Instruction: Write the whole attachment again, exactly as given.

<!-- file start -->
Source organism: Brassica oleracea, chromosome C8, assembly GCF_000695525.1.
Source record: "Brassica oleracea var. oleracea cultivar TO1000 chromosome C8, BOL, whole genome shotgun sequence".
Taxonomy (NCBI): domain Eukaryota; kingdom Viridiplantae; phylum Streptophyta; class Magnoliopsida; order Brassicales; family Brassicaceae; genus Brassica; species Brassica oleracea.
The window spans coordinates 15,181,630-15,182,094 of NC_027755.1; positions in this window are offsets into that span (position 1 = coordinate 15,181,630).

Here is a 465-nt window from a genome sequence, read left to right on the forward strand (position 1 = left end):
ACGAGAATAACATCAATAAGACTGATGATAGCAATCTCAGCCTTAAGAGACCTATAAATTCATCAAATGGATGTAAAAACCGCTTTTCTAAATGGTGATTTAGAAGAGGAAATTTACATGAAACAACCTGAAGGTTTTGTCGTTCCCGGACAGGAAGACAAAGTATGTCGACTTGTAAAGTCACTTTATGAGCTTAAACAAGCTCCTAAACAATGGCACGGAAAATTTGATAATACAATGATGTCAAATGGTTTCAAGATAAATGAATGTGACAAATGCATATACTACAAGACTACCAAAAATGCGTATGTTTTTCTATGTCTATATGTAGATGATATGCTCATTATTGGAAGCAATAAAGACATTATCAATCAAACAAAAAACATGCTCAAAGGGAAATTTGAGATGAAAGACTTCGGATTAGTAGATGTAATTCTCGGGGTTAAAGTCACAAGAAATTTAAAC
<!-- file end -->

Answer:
Source organism: Brassica oleracea, chromosome C8, assembly GCF_000695525.1.
Source record: "Brassica oleracea var. oleracea cultivar TO1000 chromosome C8, BOL, whole genome shotgun sequence".
Taxonomy (NCBI): domain Eukaryota; kingdom Viridiplantae; phylum Streptophyta; class Magnoliopsida; order Brassicales; family Brassicaceae; genus Brassica; species Brassica oleracea.
The window spans coordinates 15,181,630-15,182,094 of NC_027755.1; positions in this window are offsets into that span (position 1 = coordinate 15,181,630).

Here is a 465-nt window from a genome sequence, read left to right on the forward strand (position 1 = left end):
ACGAGAATAACATCAATAAGACTGATGATAGCAATCTCAGCCTTAAGAGACCTATAAATTCATCAAATGGATGTAAAAACCGCTTTTCTAAATGGTGATTTAGAAGAGGAAATTTACATGAAACAACCTGAAGGTTTTGTCGTTCCCGGACAGGAAGACAAAGTATGTCGACTTGTAAAGTCACTTTATGAGCTTAAACAAGCTCCTAAACAATGGCACGGAAAATTTGATAATACAATGATGTCAAATGGTTTCAAGATAAATGAATGTGACAAATGCATATACTACAAGACTACCAAAAATGCGTATGTTTTTCTATGTCTATATGTAGATGATATGCTCATTATTGGAAGCAATAAAGACATTATCAATCAAACAAAAAACATGCTCAAAGGGAAATTTGAGATGAAAGACTTCGGATTAGTAGATGTAATTCTCGGGGTTAAAGTCACAAGAAATTTAAAC